What are the main drawbacks with USDA Organic?
While USDA organic does get a lot of things right and is ultimately helping to decrease the negative impacts of industrial agriculture, there are areas where it is found lacking. One major downside with the less stringent standards of the USDA’s Organic certification is that it has made room for industrial organic farming. Though the intention of the organic movement was for smaller scale farms, current organic production oftentimes happens in large-scale monocultures or industrial animal operations. There is a world of difference between smaller scale farmers selling at farmer markets and large scale farms producing for grocery store private labels. When you bring agricultural production to that scale there will always be impacts on the environment, simply by shifting the biodiversity of a region as well as the impacts of any concentrated amount of inputs and waste.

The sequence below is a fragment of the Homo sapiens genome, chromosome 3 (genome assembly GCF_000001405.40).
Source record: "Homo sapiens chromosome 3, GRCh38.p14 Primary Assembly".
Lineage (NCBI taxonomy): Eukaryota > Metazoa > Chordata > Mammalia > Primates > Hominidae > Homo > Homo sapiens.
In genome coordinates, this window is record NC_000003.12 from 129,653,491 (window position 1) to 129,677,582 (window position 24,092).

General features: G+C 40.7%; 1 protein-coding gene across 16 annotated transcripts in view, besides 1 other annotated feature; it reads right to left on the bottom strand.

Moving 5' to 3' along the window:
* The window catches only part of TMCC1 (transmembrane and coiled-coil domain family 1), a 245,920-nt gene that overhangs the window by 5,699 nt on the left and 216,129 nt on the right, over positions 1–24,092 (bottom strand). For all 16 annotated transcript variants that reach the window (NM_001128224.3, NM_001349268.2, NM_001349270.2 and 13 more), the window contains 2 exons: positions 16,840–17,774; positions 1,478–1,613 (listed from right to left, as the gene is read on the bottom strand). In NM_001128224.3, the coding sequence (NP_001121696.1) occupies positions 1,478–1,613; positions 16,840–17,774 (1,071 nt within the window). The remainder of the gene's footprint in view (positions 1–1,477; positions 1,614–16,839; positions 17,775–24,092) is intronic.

In industrial animal operations there is a high tendency to give low daily doses of antibiotics to all the animals in order to promote growth and prevent diseases, unsanitary living conditions and a poor diet make animals industrial operations more prone to disease. Organic aims to tackle this by prohibiting the use of antibiotics altogether. While decreasing the use of subtherapeutic antibiotics is a good thing, the down side is that farmers are unable to treat genuinely sick animals that could benefit from antibiotics; this becomes an animal welfare issue. Should a farmer choose to treat their sick animal, they will then have to be removed from the organic supply chain and sold to conventional production. Some dairy farmers are hesitant to get organic certification because of the inability to treat their sick cows and keep them in the organic supply chain.